Darian was a gymnast and softball player before she became a track standout. Trey grew up playing football and baseball, and eventually turned into a state qualifying wrestler in high school.
As you might imagine, the count is getting pretty high for medals, ribbons and trophies in the bedrooms.
“I wouldn’t say we keep a medal count, but we both like to have our medals up in our room,” Trey said. “If we ever want to compare, I think I might have to take the win on that.”
Darian also claims victory in the medal count.
Before she took up volleyball and track at the high school level, rumor has it that she would have been an all-leaguer in softball, for sure.
And then there’s gymnastics.
“Darian will always have a passion for gymnastics,” Rhonda says. “She still teaches at the gymnastics facility in Astoria. I think it will be something she carries with her.”
In addition, the sport has done a lot for Darian’s track career. She hasn’t soared to state championships in the long jump, triple jump and high jump without some help from gymnastics.
Being a gymnast has helped “tremendously,” she said. “I wouldn’t be anywhere near where I am, if it wasn’t for gymnastics. I started at such a young age, and got active and so much stronger than my peers, and it taught me a work ethic that really helped me.”
And she likes the “individuality” of both gymnastics and track.
“I like that a lot. You can’t blame anything on anyone else. It’s all you.”
Rhonda Hageman played sports until the eighth grade, then “I chose horses over sports,” she said, and Kenny didn’t play sports in high school.
So where did their kids get all that talent? Maybe growing up in a small town, and not specializing in just one sport.
Then there’s just the competitive nature between the two. A friendly sort of sibling rivalry has turned both into pretty good athletes.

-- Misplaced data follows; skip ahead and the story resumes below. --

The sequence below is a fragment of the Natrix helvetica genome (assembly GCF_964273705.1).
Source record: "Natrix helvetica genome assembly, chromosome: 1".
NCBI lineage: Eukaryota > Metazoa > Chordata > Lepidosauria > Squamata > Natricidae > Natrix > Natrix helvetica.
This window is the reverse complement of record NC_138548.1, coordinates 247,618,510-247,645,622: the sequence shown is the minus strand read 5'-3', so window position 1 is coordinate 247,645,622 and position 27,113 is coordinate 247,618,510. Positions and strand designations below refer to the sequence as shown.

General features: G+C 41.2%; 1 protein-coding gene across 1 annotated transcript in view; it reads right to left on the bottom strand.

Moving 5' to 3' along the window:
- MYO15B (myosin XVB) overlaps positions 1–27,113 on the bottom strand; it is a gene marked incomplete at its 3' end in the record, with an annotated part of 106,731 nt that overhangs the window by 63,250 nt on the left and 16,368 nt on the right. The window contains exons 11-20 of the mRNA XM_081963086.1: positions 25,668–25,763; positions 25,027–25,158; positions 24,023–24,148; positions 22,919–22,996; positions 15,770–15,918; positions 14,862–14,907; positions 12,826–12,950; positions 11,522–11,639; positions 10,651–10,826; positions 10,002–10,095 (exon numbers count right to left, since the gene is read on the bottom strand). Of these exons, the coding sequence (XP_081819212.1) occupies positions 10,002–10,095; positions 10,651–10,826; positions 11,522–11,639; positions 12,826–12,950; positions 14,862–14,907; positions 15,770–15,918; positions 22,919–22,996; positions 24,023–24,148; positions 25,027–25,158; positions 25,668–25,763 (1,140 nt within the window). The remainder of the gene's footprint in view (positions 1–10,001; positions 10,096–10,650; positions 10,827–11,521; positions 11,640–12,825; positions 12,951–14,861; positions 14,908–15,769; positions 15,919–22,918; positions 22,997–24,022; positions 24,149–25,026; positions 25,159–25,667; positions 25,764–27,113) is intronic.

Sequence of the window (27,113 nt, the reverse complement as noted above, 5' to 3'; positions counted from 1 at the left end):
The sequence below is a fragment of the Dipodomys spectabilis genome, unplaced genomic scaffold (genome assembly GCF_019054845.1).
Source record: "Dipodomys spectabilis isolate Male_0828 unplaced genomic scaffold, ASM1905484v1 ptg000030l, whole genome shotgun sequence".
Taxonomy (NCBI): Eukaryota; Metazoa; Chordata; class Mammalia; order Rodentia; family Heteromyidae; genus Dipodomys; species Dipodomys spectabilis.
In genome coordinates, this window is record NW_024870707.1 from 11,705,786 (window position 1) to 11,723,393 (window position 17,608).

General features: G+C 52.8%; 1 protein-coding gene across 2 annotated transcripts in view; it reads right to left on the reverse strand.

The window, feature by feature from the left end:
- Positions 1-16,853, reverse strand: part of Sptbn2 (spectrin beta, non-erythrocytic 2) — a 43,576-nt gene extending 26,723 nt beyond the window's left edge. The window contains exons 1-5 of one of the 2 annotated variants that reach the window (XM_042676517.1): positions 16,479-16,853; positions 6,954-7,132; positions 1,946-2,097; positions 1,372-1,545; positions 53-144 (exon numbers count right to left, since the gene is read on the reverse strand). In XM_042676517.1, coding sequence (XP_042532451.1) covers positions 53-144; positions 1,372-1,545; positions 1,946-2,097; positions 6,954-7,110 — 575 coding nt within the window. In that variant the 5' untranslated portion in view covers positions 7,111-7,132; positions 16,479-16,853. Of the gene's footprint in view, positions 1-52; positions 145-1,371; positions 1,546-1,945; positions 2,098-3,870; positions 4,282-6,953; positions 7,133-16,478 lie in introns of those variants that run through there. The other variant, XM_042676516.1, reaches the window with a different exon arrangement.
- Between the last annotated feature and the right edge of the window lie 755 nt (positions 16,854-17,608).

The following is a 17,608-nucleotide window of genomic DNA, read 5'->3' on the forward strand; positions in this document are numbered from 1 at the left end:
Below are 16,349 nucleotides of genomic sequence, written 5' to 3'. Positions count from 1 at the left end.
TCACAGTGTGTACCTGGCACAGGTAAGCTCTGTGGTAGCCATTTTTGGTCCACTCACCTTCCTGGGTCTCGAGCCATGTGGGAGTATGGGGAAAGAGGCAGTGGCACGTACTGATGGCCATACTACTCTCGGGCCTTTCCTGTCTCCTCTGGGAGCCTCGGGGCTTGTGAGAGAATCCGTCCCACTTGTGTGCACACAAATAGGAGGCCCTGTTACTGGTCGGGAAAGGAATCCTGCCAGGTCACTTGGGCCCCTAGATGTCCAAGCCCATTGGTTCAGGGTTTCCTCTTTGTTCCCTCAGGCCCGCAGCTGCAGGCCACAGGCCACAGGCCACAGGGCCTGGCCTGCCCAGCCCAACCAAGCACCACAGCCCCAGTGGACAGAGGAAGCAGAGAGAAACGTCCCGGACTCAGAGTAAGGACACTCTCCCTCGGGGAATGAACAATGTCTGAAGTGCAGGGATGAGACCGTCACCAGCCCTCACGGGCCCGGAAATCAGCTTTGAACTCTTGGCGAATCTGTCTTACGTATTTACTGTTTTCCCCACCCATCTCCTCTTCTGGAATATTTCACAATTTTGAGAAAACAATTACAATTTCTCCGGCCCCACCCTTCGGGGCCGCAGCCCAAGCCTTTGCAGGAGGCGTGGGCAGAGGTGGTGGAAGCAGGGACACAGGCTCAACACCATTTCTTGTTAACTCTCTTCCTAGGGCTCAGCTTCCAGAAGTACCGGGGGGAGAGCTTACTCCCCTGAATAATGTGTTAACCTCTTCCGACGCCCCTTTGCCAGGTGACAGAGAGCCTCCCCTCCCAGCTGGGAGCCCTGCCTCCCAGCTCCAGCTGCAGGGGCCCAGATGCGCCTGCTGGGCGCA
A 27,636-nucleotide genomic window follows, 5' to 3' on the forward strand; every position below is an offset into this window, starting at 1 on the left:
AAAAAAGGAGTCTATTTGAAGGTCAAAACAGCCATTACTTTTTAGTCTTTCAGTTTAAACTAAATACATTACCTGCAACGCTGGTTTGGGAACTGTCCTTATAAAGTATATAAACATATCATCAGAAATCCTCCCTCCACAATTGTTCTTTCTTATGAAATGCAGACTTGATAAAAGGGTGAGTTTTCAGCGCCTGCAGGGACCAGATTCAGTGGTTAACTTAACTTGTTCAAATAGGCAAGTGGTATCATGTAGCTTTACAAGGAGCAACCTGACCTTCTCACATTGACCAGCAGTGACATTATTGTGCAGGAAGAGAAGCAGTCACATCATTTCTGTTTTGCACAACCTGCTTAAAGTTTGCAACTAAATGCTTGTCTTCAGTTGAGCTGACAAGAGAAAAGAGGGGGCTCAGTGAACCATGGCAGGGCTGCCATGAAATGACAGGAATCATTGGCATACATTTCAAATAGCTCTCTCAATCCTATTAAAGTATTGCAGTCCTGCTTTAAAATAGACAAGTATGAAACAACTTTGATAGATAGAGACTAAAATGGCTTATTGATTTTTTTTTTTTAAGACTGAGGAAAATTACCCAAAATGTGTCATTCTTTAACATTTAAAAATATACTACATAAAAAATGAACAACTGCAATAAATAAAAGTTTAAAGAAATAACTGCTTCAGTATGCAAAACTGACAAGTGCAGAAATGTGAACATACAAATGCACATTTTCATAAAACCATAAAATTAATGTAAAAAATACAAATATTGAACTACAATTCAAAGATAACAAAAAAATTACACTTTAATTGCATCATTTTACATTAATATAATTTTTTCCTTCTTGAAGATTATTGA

No matter the outcome this weekend, Darian is the owner of multiple state titles, while Trey leads this season’s Astoria baseball team in several categories. He’s on a short list of athletes for Cowapa League Player of the Year honors.
“We’re definitely competitive,” Trey said. “It might have been different if I had gone out for track. My career has been a little different than hers, but we’ve competed in different ways.
“We’ve become a lot closer these last few months,” he said. “We’re supportive of each other. She’s at football games and baseball games, and I go to her volleyball games and everything that I can.”
His parents also “go to everything that they can, and they’ve been very supportive of all our decisions. They try to lead us in the right direction. They got me and Darian both with a trainer, and upped our game even more this past winter and into spring.”
Rhonda says, “They are competitive with each other, but it was a blessing that I had a boy and a girl to even out the competitiveness, because they’ve never really been involved in the same sports.”
Darian added, “we used to be competitive a lot when we were kids. Everything was a competition — who could do the most pushups or pullups, who could do the coolest back flips on the trampoline. Now that we’re in different sports, it’s hard to relate to competition.”
And hard to match both Darian and Trey Hageman in their respective sports, whatever time of year it may be. They are both, you might say, outstanding in their fields.